2013 Stanley Cup Finals: What We Learned as Chicago Blackhawks Tie Series vs Boston Bruins
If you’re the Boston Bruins, you’re feeling the effects of one hefty gut punch right now.
After erasing two separate two-goal deficits against the Chicago Blackhawks in Game 4 of the NHL Stanley Cup Finals, Boston couldn’t finish, losing in overtime 6-5. But let’s face it, this was a game the Bruins didn’t deserve to win.
Yes, they deserve all the credit in the world for refusing to quit no matter how bleak things looked. Yes, they had plenty of chances to steal this game late. However, don’t let their gritty comeback blind you to the fact that this was not the Bruins at the top of their game.
For some reason, a lot of people in Boston were assuming, with a 2-1 series lead, this series was pretty much over. Parade routes were being planned, money was being set aside for championship memorabilia, all because the team had a one game edge in the Finals.
Anybody still think this now? More importantly, did the Bruins think this as they took the ice tonight? You’d like to think the answer is no, but you could’ve fooled me with what was put on display early on.
Boston started this game out pretty much as miserably as possible. Zone entries were a joke, puck possession was non-existent and all the while, Chicago was an absolute buzz saw. How the first period ended in a 1-1 tie is a greater mystery than why so many people still buy Nickelback albums. Sure enough, the Blackhawks made the Bruins pay in the second period, establishing leads of 3-1 and 4-2, respectively.
Look, I get it Bruins. You stunned the world in sweeping the Pittsburgh Penguins, it really was quite a feat. But if you intend on assuming every time you take a series lead the opposing team is going to fold like a lawn chair, this is what’s going to happen.
Again, more props than ever for Boston continuing to come back over and over as the night went on. However, this leads me to my next big beef with this game. Why was it that, when the Bruins tied the game at 1-1 and again at 4-4, did they seem to take their foot off the gas?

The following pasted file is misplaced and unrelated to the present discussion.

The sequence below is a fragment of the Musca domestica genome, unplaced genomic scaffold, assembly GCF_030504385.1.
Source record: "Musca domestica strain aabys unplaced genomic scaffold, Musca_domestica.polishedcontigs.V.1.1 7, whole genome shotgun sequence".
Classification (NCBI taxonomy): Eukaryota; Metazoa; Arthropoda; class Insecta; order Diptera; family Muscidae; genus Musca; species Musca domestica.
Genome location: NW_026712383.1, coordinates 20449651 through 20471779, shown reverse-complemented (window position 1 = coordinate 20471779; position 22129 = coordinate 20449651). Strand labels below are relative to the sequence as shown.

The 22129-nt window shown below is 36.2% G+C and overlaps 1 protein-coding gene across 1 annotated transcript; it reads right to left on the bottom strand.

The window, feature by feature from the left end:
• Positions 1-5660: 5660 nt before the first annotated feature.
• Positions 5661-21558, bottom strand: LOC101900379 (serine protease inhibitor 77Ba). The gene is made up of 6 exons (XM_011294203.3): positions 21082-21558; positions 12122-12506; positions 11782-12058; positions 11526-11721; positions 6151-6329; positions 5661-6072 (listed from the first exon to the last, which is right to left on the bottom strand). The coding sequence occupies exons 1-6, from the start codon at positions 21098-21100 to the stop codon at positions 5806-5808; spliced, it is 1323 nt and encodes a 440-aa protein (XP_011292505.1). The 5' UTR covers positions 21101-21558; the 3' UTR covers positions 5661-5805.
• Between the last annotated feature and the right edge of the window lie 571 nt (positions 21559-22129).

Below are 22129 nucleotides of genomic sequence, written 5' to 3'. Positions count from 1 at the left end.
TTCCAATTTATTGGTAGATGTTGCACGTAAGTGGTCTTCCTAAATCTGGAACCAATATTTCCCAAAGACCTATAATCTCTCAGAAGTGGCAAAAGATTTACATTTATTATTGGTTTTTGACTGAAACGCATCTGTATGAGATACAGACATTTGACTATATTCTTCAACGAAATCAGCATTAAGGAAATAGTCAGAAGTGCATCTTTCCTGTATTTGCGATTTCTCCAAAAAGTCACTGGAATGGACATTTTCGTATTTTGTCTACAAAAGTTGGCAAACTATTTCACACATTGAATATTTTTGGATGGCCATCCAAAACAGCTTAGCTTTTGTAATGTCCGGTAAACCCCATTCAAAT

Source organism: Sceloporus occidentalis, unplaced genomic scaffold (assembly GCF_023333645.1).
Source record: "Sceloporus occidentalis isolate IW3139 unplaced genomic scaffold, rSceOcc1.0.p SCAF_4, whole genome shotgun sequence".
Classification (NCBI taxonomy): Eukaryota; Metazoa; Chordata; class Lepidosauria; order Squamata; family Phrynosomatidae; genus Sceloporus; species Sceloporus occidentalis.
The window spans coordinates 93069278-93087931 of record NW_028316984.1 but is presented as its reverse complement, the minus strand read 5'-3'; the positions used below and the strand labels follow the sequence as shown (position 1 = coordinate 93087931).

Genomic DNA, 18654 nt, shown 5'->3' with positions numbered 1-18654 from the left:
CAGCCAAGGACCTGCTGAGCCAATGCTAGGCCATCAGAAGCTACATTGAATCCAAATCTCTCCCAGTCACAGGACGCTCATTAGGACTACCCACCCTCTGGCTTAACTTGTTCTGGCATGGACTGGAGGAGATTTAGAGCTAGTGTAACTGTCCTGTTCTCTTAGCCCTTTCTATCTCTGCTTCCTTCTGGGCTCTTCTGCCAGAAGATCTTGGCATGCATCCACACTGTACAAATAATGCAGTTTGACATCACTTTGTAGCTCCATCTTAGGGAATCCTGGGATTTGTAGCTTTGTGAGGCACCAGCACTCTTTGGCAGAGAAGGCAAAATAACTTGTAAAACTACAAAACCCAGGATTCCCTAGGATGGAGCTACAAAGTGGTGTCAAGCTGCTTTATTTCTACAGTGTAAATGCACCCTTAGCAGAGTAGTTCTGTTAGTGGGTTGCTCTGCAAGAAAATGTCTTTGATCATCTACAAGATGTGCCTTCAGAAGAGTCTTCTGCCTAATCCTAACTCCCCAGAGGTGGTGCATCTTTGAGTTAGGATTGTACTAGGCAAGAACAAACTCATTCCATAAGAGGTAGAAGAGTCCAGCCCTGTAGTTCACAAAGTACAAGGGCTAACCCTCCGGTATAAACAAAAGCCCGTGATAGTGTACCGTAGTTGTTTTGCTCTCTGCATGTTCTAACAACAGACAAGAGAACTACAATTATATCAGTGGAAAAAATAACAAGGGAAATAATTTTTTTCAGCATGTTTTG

Apparently, 4-4 is the most comfortable lead in hockey, am I right? At least that’s how it looked for Boston, as they decided the fans being loud again meant the Blackhawks would stop trying.
I will give the team credit, they stopped this after tying it 5-5, but costly errors in overtime sank the ship for the Bruins.
On a night when Corey Crawford‘s glove side was the size of a freeway, Boston just made way too many mistakes. Tyler Seguin‘s soft play of the puck early on lead to Chicago’s first goal. An ill-advised pinch from Dennis Seidenberg resulted in a two-on-one for the Blackhawks that was cashed in on seconds after the Bruins pulled within one. Another brain-blunder by Seidenberg, completely cutting off Tuukka Rask‘s view of the shot, lead to the overtime goal from Brent Seabrook.
Overall, it was a pretty miserable night from Boston’s top defensive pair. Seidenberg was at -2 for the night, while captain Zdeno Chara, who had been playing lights out for over a month, was -3. He was crumpled in or around the crease more times than one would like tonight.
Even though six goals were allowed, it’s tough to fault Rask on this one. He was completely hung out to dry by his team all game. I wouldn’t blame him for tearing into a few people in the locker room.
And so it is; Boston had a chance to choke the life out of Chicago tonight, then took the ice assuming the Blackhawks would just do all the work for them.
Playing all-around solid hockey is the reason the Bruins made it this far in the first place. Deciding not to play solid tonight is the reason Chicago now has all the momentum in this series.
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